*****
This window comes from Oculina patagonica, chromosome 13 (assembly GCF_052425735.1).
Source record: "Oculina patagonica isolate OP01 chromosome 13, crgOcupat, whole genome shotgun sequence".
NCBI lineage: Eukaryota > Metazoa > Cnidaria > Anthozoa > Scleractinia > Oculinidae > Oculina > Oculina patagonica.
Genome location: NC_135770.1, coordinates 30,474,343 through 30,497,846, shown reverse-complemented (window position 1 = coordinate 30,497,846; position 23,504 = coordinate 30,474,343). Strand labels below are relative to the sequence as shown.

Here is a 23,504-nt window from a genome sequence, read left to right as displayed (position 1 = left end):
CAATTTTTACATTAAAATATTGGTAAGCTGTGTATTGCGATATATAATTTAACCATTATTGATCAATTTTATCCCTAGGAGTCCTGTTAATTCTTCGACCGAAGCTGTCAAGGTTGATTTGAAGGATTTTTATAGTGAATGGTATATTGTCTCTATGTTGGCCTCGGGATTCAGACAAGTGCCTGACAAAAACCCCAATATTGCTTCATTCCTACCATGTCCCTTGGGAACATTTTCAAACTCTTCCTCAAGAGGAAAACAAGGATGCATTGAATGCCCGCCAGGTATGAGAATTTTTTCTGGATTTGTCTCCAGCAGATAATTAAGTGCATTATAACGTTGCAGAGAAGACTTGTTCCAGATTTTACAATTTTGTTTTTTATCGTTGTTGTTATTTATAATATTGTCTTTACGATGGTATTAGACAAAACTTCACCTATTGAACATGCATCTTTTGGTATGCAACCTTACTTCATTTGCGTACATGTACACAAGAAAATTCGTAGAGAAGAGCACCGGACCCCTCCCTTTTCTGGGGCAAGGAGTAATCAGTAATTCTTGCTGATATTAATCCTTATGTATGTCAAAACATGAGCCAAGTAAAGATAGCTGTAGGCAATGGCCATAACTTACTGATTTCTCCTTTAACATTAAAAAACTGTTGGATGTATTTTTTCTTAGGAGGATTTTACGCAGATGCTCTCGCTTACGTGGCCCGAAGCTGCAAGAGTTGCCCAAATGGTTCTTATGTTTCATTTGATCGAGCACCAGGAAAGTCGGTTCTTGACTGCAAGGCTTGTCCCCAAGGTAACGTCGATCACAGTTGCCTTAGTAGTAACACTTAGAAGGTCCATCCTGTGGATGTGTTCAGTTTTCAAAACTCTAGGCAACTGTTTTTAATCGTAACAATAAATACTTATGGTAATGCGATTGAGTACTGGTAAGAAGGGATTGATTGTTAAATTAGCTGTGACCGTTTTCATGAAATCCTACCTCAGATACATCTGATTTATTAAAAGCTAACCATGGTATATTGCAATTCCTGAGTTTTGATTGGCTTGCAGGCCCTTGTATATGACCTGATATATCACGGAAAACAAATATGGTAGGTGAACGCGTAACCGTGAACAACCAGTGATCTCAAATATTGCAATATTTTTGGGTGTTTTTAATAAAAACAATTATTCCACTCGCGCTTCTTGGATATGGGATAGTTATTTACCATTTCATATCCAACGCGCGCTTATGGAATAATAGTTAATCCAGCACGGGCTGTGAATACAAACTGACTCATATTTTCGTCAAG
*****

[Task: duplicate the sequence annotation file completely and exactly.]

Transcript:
This window comes from Oculina patagonica, chromosome 13 (assembly GCF_052425735.1).
Source record: "Oculina patagonica isolate OP01 chromosome 13, crgOcupat, whole genome shotgun sequence".
NCBI lineage: Eukaryota > Metazoa > Cnidaria > Anthozoa > Scleractinia > Oculinidae > Oculina > Oculina patagonica.
Genome location: NC_135770.1, coordinates 30,474,343 through 30,497,846, shown reverse-complemented (window position 1 = coordinate 30,497,846; position 23,504 = coordinate 30,474,343). Strand labels below are relative to the sequence as shown.

Here is a 23,504-nt window from a genome sequence, read left to right as displayed (position 1 = left end):
CAATTTTTACATTAAAATATTGGTAAGCTGTGTATTGCGATATATAATTTAACCATTATTGATCAATTTTATCCCTAGGAGTCCTGTTAATTCTTCGACCGAAGCTGTCAAGGTTGATTTGAAGGATTTTTATAGTGAATGGTATATTGTCTCTATGTTGGCCTCGGGATTCAGACAAGTGCCTGACAAAAACCCCAATATTGCTTCATTCCTACCATGTCCCTTGGGAACATTTTCAAACTCTTCCTCAAGAGGAAAACAAGGATGCATTGAATGCCCGCCAGGTATGAGAATTTTTTCTGGATTTGTCTCCAGCAGATAATTAAGTGCATTATAACGTTGCAGAGAAGACTTGTTCCAGATTTTACAATTTTGTTTTTTATCGTTGTTGTTATTTATAATATTGTCTTTACGATGGTATTAGACAAAACTTCACCTATTGAACATGCATCTTTTGGTATGCAACCTTACTTCATTTGCGTACATGTACACAAGAAAATTCGTAGAGAAGAGCACCGGACCCCTCCCTTTTCTGGGGCAAGGAGTAATCAGTAATTCTTGCTGATATTAATCCTTATGTATGTCAAAACATGAGCCAAGTAAAGATAGCTGTAGGCAATGGCCATAACTTACTGATTTCTCCTTTAACATTAAAAAACTGTTGGATGTATTTTTTCTTAGGAGGATTTTACGCAGATGCTCTCGCTTACGTGGCCCGAAGCTGCAAGAGTTGCCCAAATGGTTCTTATGTTTCATTTGATCGAGCACCAGGAAAGTCGGTTCTTGACTGCAAGGCTTGTCCCCAAGGTAACGTCGATCACAGTTGCCTTAGTAGTAACACTTAGAAGGTCCATCCTGTGGATGTGTTCAGTTTTCAAAACTCTAGGCAACTGTTTTTAATCGTAACAATAAATACTTATGGTAATGCGATTGAGTACTGGTAAGAAGGGATTGATTGTTAAATTAGCTGTGACCGTTTTCATGAAATCCTACCTCAGATACATCTGATTTATTAAAAGCTAACCATGGTATATTGCAATTCCTGAGTTTTGATTGGCTTGCAGGCCCTTGTATATGACCTGATATATCACGGAAAACAAATATGGTAGGTGAACGCGTAACCGTGAACAACCAGTGATCTCAAATATTGCAATATTTTTGGGTGTTTTTAATAAAAACAATTATTCCACTCGCGCTTCTTGGATATGGGATAGTTATTTACCATTTCATATCCAACGCGCGCTTATGGAATAATAGTTAATCCAGCACGGGCTGTGAATACAAACTGACTCATATTTTCGTCAAG